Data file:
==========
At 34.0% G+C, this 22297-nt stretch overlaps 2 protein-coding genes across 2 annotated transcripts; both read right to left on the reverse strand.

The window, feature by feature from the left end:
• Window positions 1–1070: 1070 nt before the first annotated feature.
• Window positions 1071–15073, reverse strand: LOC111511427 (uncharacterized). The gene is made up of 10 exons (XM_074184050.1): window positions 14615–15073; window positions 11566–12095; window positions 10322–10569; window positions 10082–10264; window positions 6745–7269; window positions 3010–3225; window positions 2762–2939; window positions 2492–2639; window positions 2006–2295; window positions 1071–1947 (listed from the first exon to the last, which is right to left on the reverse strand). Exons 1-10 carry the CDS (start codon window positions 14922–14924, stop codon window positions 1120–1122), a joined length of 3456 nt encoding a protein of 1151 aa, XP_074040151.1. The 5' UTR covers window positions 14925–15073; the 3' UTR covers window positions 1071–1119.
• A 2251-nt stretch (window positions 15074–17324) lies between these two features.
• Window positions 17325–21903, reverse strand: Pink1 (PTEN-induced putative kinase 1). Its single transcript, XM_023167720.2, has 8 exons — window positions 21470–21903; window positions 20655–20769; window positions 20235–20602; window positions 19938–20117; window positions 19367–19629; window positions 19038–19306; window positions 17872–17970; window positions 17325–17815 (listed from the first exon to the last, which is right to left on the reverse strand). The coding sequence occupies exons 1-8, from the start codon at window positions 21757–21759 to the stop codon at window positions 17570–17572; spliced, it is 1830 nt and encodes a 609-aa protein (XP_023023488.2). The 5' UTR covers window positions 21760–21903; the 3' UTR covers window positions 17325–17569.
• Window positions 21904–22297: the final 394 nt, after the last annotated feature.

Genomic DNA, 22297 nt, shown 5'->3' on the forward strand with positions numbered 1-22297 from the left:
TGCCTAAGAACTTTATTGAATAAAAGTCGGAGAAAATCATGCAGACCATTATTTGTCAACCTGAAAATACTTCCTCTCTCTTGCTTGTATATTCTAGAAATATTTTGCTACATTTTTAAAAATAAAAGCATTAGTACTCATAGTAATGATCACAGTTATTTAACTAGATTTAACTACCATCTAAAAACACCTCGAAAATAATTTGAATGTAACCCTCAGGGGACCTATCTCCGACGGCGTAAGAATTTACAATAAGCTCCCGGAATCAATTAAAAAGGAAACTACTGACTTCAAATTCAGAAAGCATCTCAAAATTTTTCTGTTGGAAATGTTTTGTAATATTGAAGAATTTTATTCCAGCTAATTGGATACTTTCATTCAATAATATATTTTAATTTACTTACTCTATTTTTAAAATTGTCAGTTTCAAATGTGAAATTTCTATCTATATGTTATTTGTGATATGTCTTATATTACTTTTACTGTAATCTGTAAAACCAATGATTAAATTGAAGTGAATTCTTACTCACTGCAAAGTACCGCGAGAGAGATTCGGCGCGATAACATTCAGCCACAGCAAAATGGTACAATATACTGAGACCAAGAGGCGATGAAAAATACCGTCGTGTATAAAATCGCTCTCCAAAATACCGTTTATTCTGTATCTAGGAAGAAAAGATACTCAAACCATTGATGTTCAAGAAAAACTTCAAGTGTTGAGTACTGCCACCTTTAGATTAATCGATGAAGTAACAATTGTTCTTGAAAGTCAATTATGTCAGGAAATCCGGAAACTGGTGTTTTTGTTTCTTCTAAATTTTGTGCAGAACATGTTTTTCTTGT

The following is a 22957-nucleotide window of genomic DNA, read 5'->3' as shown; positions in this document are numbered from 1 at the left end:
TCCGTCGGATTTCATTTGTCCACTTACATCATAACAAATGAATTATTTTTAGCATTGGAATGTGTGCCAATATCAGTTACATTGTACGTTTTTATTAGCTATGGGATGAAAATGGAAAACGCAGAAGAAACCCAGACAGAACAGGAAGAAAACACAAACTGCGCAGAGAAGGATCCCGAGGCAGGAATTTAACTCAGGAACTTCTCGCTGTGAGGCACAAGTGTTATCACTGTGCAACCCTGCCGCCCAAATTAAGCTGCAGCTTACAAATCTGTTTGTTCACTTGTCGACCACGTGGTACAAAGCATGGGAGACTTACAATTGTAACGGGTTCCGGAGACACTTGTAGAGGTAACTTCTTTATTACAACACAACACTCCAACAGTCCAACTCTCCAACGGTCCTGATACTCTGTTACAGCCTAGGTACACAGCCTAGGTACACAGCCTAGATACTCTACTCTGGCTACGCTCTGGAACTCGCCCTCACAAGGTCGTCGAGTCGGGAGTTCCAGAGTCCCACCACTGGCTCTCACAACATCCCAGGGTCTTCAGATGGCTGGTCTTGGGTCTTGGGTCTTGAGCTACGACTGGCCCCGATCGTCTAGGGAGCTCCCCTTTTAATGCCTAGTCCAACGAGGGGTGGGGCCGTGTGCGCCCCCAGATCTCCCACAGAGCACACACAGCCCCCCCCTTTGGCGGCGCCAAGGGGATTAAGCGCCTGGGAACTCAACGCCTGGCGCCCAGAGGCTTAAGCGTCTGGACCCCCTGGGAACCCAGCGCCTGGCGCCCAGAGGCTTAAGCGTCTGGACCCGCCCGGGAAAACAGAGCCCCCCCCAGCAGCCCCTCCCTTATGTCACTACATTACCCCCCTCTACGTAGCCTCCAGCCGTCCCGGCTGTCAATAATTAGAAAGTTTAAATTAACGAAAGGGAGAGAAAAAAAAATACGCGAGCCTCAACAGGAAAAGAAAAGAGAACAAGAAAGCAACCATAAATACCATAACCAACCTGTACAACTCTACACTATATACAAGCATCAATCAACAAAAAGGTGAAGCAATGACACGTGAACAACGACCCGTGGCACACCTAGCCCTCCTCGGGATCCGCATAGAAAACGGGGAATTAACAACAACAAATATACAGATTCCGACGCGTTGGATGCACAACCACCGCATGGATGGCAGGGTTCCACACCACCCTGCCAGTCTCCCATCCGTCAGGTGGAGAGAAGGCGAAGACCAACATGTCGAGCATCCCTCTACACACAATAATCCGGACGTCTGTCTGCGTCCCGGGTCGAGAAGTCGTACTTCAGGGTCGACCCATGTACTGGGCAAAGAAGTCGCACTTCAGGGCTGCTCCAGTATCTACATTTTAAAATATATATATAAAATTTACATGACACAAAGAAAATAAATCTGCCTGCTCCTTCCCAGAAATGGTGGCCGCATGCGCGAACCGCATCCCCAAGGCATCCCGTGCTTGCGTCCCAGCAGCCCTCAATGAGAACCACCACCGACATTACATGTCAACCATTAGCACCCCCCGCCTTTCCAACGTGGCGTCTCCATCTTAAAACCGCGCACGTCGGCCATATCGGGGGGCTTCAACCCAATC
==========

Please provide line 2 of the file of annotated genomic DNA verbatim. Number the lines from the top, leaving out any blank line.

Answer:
The window, feature by feature from the left end: